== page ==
What would it be like to enjoy Thanksgiving in a mindful sort-of-way?

In my last (blog/newsletter) we discussed how calorie restricting diets tend to fail in the long run: They often lead to yoyo dieting, or to feelings of deprivation that make ongoing dieting unsustainable over time and can often lead to Binge Eating. Moreover, in many cases the goals are unrealistic from the start; people with larger skeletal frames or curvier body distribution cannot diet themselves into a body type that is not biologically theirs. And all too often, once off a calorie-counting diet, former dieters tend to gain back whatever it was they lost, and more.


My recommendation–in addition to examining their relationship with food and eating–is that people relax the strict rule-based approach to eating and learn to trust the body’s own hunger and fullness cues. They can forget trying to attain perfect eating, and learn to see the value in “good enough” eating. In other words, adapt an Intuitive Eating approach to both eating and food.


But while Intuitive Eating focuses on listening to the body, Mindful Eating helps give Intuitive Eating both context and a level of meaning that makes the intuitive approach easier to integrate into our lives. Or put another way, while Intuitive Eating is the “how,” Mindful Eating is the “why.”


For some people, the word “mindful” smacks of  hippie-crunchy-granola-type trendiness; it does seem to be everywhere these days! But stick with me… mindfulness’s use as a tool for being more present, aware, and authentic makes it more helpful than a simple fad.

Seen the right way, mindfulness contains an element of sacredness: it encourages us to tune out the chatter in the world around us, and find something essential and personal in anything we are doing. With a mindful approach, not only are we open to be in tune with our bodies and their hunger or fullness cues, we might also go on to observe a dispassionate perspective of any food or eating issues we might be dealing with.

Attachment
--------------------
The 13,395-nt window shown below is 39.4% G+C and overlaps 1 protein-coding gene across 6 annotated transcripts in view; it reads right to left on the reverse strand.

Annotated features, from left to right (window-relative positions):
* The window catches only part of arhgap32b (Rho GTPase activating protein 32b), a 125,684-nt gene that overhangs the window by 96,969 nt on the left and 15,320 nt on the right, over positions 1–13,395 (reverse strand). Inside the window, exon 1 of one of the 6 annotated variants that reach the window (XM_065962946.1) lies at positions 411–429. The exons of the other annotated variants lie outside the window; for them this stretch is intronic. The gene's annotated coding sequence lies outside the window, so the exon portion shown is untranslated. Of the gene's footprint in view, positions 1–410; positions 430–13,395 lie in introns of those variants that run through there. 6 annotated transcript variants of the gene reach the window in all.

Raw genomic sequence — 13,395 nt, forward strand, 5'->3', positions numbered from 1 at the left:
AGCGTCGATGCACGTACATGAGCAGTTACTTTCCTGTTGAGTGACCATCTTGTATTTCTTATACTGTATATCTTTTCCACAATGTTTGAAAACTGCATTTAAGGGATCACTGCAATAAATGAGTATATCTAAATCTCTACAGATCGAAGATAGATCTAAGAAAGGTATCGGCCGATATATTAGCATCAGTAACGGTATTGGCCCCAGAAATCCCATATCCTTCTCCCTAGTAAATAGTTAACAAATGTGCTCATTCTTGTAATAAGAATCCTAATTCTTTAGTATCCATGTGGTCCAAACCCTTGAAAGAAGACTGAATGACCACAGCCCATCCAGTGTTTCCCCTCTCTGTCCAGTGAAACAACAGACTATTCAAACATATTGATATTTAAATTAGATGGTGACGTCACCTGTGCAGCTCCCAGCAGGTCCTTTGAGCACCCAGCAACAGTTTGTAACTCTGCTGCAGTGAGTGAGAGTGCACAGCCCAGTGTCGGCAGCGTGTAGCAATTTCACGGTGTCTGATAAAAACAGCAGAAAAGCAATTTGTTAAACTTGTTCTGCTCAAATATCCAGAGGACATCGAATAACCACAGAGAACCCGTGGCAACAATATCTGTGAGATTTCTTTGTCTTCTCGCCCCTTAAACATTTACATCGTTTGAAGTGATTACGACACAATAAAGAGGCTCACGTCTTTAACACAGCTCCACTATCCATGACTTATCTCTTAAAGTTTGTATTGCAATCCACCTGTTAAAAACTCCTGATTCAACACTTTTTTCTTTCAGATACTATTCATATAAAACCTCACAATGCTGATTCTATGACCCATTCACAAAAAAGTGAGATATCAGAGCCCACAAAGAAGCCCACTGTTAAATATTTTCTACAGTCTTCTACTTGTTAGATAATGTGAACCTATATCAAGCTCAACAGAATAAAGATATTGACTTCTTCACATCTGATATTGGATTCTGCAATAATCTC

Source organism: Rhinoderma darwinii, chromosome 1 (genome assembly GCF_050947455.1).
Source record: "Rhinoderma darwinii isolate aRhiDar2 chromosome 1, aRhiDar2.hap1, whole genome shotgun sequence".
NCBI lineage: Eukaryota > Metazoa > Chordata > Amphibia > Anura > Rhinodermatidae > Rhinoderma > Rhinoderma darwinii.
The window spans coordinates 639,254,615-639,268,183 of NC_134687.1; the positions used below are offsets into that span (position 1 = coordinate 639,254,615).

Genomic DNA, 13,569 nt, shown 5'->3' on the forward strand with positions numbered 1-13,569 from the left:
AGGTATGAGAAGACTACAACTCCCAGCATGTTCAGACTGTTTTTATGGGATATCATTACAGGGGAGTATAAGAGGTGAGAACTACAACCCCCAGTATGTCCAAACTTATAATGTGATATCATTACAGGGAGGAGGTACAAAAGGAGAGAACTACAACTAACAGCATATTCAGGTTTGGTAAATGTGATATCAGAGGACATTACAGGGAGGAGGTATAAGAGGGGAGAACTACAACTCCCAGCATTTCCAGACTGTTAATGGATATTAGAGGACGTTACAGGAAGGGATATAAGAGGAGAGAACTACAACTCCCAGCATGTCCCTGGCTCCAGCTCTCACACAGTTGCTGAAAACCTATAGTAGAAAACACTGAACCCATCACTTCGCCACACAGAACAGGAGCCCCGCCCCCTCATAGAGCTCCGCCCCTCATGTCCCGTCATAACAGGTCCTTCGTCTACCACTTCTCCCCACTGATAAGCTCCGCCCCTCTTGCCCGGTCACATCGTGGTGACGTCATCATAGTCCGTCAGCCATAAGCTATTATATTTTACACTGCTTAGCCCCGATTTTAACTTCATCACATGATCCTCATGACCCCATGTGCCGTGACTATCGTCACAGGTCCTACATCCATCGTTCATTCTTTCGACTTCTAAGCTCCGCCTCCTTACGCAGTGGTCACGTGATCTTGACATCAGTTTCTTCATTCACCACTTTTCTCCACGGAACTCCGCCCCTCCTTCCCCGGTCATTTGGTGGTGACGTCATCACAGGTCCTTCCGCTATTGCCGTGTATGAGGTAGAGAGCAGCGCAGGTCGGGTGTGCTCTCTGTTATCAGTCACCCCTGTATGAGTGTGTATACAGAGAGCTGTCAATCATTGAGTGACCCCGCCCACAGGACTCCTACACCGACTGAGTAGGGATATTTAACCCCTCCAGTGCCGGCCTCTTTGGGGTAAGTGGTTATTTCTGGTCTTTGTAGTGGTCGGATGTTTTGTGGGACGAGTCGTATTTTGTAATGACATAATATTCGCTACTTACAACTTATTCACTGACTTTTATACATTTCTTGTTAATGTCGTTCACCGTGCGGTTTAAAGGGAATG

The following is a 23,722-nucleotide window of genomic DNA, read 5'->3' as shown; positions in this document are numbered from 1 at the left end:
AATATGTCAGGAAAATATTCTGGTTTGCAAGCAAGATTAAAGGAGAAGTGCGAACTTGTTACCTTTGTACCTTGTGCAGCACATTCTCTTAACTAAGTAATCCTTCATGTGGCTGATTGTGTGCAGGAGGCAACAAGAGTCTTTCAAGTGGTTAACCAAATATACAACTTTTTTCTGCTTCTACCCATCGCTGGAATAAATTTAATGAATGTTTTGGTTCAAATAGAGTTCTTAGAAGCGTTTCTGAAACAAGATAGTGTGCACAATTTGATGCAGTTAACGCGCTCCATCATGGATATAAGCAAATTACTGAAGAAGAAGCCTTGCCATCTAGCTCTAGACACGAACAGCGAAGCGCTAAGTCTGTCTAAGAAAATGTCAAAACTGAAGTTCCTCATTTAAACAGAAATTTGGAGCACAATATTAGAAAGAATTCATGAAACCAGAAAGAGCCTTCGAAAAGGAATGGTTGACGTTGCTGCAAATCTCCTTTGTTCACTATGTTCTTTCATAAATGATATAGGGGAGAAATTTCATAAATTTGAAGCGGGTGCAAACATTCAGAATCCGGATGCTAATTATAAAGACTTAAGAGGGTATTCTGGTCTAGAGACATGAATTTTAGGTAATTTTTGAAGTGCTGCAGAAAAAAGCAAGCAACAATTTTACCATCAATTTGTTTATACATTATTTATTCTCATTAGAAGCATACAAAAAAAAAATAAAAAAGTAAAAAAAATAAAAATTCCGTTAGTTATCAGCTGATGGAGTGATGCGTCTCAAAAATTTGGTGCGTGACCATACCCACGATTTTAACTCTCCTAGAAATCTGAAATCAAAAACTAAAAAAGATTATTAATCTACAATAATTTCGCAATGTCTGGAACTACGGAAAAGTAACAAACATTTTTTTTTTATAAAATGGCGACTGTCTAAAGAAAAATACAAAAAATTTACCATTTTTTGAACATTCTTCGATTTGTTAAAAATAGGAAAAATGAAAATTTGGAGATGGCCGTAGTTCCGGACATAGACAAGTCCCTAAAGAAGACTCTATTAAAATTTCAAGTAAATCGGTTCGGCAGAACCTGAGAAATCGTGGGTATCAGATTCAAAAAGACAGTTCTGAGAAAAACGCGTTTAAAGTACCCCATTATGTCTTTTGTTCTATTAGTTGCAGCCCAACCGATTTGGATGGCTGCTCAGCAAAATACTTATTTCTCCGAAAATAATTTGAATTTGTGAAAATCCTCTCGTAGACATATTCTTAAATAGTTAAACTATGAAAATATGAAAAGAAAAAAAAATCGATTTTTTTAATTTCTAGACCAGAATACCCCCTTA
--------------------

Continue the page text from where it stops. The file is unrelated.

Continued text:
By looking inward, mindfulness almost automatically encourages gratitude, even as that very gratitude encourages us to reach back, even deeper into our selves. It is this strong connection between mindfulness and gratitude that makes it a natural fit for Thanksgiving; a holiday that actually uses food as it’s chief method of celebration. (Most holidays have some sort of food-related tradition, but Thanksgiving is the only one that I can think of whose organizing purpose is established around a meal!) Mindfulness encourages us to use Intuitive Eating so we don’t over-eat, while at the same time promoting gratitude and allowing us to be fully present with friends and family.


Filled with the warmth of grateful thoughts while embracing our connections with friends and family, we can have a full, meaningful Thanksgiving experience that puts the food part of the festivities into a healthy balance: something to enjoy, but not the most important part. For many of us, that in itself is something to celebrate.


So, my friends, have a mindful Thanksgiving; may it nurture you in every way.


Until next time… honor your body, and enjoy what you eat!